NASA Invests in Private Sector Space Flight with SpaceX, Rocketplane-KistlerNASA is making an unprecedented investment in commercial space transportation services with the hope of creating a competitive market for supply flights to the International Space Station (ISS).
Two industry partners will receive a combined total of approximately $500 million to help fund the development of reliable, cost-effective access to low-Earth orbit. The agency is using its Space Act authority to facilitate the demonstration of these new capabilities. NASA signed Space Agreements Aug. 18 with Space Exploration Technologies (SpaceX) of El Segundo, Calif., and Rocketplane-Kistler (RpK) of Oklahoma City to develop and demonstrate the vehicles, systems, and operations needed to support a human facility such as ISS. Once the space shuttle is retired, NASA hopes to become just one of many customers for a new, out-of-this-world parcel service.
Image at right: Artist's concept of Rocketplane-Kistler's K-1 Orbital Vehicle. Credit NASA
The venture marks a break with tradition for the 48-year-old space agency. “This is the first opportunity NASA has taken to engage entrepreneurs in a way that allows us to satisfy our needs and lets commercial industry gain a foothold. It could, and should, have profound impacts on the way NASA does business, ” said Marc Timm, acting Commercial Orbital Transportation Services (COTS) Program executive in NASA’s Exploration Systems Mission Directorate.
Alan Lindenmoyer, manager of the Commercial Crew and Cargo Program Office at NASA's Johnson Space Center, said NASA's offer of seed money fulfills President Bush's Jan. 14, 2004 directive to promote commercial participation in space exploration. The 2005 NASA Authorization Act also calls on the agency to advance space commerce. "We are directly tied to the Vision for Space Exploration and the law of the land, " Lindenmoyer said. "COTS marks a significant NASA activity to implement the commercialization portion of U.S. space policy."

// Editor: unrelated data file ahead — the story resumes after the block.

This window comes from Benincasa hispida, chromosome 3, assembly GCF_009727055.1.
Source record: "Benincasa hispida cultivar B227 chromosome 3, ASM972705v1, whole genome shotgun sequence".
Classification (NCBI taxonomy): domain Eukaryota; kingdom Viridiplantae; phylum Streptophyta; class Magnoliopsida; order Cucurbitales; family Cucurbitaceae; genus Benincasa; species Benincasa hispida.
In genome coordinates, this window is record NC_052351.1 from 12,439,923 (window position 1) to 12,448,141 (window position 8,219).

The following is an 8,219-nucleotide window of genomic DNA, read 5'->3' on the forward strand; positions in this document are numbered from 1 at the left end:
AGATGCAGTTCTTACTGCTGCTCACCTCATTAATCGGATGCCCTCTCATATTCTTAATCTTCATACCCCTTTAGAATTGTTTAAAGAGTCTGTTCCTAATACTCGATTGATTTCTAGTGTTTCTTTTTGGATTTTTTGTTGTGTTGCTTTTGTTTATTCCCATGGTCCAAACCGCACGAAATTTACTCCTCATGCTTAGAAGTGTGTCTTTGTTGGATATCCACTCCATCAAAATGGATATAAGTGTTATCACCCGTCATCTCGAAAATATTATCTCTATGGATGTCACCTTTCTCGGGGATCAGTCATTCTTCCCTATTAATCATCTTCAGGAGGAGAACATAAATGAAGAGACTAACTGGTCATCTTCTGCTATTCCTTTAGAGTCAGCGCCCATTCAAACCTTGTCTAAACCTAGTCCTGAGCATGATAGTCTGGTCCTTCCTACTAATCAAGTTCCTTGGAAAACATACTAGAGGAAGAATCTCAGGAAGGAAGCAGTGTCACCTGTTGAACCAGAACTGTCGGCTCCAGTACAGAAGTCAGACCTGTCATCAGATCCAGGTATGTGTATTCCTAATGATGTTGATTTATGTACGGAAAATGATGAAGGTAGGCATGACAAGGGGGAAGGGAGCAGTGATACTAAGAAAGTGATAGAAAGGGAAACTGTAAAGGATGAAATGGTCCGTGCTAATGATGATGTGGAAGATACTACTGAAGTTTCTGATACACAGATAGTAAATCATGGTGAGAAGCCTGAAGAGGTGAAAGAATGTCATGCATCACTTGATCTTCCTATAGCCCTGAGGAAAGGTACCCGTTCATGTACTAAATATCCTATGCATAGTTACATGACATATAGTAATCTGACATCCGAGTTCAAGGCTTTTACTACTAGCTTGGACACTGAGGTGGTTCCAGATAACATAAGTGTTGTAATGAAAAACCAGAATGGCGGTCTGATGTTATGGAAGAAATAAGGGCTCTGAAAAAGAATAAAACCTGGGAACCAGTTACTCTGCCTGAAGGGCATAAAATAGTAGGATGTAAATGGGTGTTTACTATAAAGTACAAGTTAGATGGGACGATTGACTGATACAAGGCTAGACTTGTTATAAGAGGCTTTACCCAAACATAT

The demonstrations are scheduled to begin as early as 2008 and continue through 2010 or later. COTS will be carried out in two phases. Phase 1, unveiled Aug. 18, will include safe disposal or return of spacecraft that successfully dock at ISS and deliver cargo. A follow-on option to demonstrate crew transportation also is planned. Once demonstrated, NASA plans to purchase transportation services competitively in Phase 2.
Image at left: Artist's concept of SpaceX's Falcon 9 Launch Vehicle and Dragon crew and cargo capsules. Credit NASA
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